Letter from Edinburgh 24.04.09

I found Wednesday a totally surreal day. At lunchtime, Grieg Seafood Hjaltland in Lerwick opened its new factory extension. This will produce smoked salmon and other products for supermarkets and others across the country. People will be employed in the real economy in real work. The factory expansion is a tribute to the vision of the company, the hard work of the employees and the foresight of the funding agencies which helped with the finance.

At the same time we got a Budget from a Government which has bank­rupted the country. One business­man said to me in Lerwick on Wed­nesday that banks are not lending and are increasing overdraft terms and costs – and that is banks in Lerwick, under orders from head offices in Edinburgh and London.

The banking system, now partly owned by you and I, is not working. The housing market is stagnant with many experts thinking that prices have further to fall. Shetland is not immune from these pressures.

The Chancellor, with borrowings of £175 billion, says we are going to have growth in the economy of 3.5 per cent in 2010. As all independent analysis says – what planet is he liv­ing on? The International Monetary Fund and every financial correspon­dent, other than The Daily Mirror’s, say the figures are fantasy.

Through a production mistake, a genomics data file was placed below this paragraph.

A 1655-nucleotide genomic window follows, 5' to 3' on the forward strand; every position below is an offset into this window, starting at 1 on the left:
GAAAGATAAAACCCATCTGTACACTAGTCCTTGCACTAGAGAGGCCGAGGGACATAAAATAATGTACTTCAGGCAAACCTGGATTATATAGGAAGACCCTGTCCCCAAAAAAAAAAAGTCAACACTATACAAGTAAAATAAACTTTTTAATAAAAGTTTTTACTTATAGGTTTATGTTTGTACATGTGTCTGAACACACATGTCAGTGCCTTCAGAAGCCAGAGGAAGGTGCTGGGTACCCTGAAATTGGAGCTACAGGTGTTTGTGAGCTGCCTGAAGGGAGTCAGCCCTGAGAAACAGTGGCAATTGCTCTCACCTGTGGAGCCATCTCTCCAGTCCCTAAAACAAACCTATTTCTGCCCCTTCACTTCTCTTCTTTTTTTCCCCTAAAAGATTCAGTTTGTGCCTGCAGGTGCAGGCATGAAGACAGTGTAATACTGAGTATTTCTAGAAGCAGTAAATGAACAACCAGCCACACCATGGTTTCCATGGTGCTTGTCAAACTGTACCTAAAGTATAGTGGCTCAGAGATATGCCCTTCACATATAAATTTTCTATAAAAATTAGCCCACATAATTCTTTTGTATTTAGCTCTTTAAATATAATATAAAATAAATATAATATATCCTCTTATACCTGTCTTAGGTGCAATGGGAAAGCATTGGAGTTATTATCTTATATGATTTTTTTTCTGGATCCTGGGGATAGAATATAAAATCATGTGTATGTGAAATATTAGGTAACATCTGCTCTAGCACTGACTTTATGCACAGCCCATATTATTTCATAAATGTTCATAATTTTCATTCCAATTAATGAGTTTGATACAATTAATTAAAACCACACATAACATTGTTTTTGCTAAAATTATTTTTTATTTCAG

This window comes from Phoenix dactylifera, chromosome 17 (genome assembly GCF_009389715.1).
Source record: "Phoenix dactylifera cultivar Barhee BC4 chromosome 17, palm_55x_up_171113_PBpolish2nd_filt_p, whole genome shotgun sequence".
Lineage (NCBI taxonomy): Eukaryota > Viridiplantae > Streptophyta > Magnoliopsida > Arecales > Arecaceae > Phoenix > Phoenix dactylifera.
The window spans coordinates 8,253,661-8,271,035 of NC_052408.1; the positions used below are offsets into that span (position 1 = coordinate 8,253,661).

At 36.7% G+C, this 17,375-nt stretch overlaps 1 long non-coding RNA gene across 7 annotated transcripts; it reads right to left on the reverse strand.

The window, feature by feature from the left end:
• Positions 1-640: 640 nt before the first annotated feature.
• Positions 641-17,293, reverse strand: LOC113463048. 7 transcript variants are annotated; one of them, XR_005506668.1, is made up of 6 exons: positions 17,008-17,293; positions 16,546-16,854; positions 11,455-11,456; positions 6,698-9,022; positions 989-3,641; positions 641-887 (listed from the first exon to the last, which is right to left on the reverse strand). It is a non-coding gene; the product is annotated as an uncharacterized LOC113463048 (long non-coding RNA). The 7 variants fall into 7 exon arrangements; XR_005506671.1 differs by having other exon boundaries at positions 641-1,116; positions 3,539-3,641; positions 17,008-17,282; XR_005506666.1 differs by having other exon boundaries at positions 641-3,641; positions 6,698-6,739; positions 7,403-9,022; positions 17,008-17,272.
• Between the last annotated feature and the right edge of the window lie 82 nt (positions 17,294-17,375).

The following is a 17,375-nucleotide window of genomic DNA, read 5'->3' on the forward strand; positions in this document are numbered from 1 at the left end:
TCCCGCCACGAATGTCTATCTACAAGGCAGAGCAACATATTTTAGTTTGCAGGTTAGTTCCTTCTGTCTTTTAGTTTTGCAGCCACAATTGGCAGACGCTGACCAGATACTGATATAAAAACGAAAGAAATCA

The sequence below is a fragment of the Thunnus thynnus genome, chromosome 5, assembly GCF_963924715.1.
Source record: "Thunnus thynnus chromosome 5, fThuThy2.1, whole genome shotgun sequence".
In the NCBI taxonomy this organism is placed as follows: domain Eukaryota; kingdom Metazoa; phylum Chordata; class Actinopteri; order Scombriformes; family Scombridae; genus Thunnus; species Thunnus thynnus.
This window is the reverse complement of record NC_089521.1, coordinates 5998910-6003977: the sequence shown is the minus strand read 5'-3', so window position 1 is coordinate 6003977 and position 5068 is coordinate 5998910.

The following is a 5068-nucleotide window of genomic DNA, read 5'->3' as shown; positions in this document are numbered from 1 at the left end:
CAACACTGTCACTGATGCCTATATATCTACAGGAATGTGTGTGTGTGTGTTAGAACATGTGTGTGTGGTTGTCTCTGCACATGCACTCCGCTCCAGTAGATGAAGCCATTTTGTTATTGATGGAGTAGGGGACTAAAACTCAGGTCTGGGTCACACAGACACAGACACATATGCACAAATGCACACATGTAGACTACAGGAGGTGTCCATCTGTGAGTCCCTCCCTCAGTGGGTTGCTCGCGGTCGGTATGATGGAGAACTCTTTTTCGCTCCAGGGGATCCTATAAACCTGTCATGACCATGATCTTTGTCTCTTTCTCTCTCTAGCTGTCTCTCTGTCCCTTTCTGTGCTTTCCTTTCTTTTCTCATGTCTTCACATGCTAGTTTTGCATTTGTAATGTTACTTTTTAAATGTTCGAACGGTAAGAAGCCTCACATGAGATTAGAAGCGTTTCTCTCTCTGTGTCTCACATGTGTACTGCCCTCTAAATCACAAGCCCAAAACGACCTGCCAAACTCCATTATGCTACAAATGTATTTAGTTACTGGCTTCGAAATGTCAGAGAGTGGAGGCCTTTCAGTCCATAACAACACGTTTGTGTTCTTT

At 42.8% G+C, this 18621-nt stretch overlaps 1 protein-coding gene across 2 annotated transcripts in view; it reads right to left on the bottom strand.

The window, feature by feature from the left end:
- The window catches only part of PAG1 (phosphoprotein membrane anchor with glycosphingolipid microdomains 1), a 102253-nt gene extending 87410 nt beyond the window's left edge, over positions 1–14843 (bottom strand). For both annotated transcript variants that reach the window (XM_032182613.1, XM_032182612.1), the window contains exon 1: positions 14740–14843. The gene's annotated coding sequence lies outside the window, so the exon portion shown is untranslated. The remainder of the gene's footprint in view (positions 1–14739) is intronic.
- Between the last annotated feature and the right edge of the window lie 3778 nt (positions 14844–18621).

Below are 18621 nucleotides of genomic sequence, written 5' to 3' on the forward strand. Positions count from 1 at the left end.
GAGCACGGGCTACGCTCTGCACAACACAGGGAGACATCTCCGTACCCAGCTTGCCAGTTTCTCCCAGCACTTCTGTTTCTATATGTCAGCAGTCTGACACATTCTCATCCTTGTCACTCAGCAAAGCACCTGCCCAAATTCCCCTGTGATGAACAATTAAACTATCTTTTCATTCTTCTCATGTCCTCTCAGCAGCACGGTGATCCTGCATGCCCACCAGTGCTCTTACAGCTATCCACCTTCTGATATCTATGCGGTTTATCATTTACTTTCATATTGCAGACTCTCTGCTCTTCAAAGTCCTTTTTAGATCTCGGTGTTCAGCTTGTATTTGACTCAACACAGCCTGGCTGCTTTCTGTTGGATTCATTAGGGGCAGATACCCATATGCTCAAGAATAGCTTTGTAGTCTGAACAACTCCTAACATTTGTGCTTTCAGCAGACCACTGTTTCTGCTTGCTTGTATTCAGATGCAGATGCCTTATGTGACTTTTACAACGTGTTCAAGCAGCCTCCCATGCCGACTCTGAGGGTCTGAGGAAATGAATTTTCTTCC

All this means that everyone’s taxes will be going up and public services will be cut. What that means in Shetland will depend on the council’s ability to manage its finances which are historically much stronger than any other local authority in Scotland. The squeeze on council and health board spend­ing, to say nothing of HIE and others who invest locally, will kick in hugely over the next five years.

Politics will now be all about choices. Labour reminds me of the US Republicans. It thought it could just win last year’s presidential election by appealing to its base vote. It tried and it failed. And Labour has sought to appeal to its base by breaking a manifesto promise not to increase income tax. It now will for the highest earners.

That’s not the bit that worries me. A progressive tax system should mean that people on the highest incomes pay more. It’s the fact that everyone else will pay more too. Middle and low income families will be hit by tax rises to pay for the huge financial black hole. It won’t matter who the government is. The general election will change the government. There is, after this Budget, no doubt about that. But it won’t matter what party or parties are in power. The economic and financial inheritance is ghastly.

Labour, being an urban party, has also hammered those of us who live in island and rural Scotland. Darling re-introduced the fuel tax escalator. Oil prices will go up too. Not for some time, but the pressure will be upwards. So those of us who are dependent on the car, and the truck hauling smoked salmon from a new plant to central belt Scotland and beyond, will see costs rise.

Tavish Scott MSP


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